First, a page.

Bye Bye “npm ERR! Conflicting peer dependency”
When working on an npm project, you may encounter a common error message that reads “conflicting peer dependency” while trying to install a package via npm. This error can be quite frustrating and slow down your development process.
In this article, you will understand what a peer dependency is, why this error occurs, and how to fix it.
Before digging into how to address the npm error, let’s focus on some key concepts you need to know.
What is a peer dependency?
In npm, a peer dependency is a package that needs another package to work but does not include it in its own installation. In other words, a peer dependency specifies that a package is compatible with a specific host tool or library, while not requiring it directly.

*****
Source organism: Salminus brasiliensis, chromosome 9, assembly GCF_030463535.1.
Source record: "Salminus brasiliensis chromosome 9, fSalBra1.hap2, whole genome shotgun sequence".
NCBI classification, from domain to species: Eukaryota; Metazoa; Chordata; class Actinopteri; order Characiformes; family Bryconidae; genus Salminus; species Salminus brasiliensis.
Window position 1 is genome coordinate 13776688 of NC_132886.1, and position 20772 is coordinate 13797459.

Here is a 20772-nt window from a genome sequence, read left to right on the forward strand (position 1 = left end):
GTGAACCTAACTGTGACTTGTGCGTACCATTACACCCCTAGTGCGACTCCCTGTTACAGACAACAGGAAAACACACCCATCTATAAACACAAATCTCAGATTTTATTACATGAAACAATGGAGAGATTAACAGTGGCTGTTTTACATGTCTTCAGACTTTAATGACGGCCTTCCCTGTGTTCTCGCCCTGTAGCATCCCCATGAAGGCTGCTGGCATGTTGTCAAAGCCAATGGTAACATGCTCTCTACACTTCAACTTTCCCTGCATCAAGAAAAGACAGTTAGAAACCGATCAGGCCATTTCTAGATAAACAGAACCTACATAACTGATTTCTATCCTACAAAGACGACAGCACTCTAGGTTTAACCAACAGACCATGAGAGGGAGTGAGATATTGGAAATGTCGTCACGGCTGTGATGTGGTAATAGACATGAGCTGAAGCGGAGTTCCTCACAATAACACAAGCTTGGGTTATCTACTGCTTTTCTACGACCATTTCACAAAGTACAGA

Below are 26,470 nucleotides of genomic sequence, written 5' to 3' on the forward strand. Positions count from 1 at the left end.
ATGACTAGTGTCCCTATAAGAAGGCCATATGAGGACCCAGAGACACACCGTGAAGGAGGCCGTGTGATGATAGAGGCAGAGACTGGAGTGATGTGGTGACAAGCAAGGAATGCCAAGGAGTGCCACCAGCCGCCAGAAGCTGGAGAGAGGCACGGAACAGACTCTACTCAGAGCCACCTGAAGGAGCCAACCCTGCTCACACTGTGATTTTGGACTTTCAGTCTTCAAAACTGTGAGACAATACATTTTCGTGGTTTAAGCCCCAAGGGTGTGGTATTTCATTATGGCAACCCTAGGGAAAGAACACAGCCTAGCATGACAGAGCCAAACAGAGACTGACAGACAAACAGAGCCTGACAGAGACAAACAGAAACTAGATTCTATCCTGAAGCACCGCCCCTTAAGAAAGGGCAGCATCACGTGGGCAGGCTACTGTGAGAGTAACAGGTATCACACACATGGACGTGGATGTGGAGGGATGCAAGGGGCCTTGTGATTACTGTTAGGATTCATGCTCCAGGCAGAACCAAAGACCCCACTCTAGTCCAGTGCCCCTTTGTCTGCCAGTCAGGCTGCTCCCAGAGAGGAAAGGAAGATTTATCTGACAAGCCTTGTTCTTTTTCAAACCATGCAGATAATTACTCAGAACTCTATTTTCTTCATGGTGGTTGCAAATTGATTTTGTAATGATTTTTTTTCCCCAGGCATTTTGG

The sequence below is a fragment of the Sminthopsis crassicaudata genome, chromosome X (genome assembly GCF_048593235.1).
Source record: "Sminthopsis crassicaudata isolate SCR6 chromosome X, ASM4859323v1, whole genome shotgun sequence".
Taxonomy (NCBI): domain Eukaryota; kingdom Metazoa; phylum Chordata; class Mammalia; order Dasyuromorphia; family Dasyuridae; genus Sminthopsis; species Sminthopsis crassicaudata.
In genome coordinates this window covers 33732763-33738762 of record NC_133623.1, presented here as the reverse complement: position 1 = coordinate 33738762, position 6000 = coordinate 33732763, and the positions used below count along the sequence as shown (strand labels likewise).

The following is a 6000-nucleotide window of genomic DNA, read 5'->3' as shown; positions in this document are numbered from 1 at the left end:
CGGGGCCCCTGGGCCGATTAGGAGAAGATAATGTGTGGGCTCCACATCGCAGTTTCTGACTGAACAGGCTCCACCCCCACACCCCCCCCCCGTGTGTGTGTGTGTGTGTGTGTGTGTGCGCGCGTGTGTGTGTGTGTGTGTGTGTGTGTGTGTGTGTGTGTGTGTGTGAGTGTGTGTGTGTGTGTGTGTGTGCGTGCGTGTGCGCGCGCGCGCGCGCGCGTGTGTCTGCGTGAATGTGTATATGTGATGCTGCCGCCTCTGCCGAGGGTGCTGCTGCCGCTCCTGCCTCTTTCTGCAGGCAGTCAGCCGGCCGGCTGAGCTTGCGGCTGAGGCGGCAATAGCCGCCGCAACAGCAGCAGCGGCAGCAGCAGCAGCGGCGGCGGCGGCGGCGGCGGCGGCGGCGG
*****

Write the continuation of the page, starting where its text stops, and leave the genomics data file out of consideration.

Peer dependencies are specified in the
package.json file in the
peerDependencies section. This mechanism is particularly useful when it comes to building npm plugins. When using a peer dependency, the npm module is saying, “I only work when plugged in to version x.y.z of a particular host package. So, if you install me, make sure it is alongside a compatible host.”
From version 4 to 6, npm stopped supporting automatic installation of
peerDependencies due to technical issues with the deduplication algorithm. However, since version 7, npm relies on the Arborist algorithm to automatically install
Why does the “conflicting peer dependency” error occur?
This error occurs when there is a conflict between the versions of the peer dependencies required by different packages your projects rely on. For example, if package A requires version 1.0 of a peer dependency, and package B requires version 2.0 of the same dependency, npm will not be able to resolve this conflict. As a result, it will throw that error.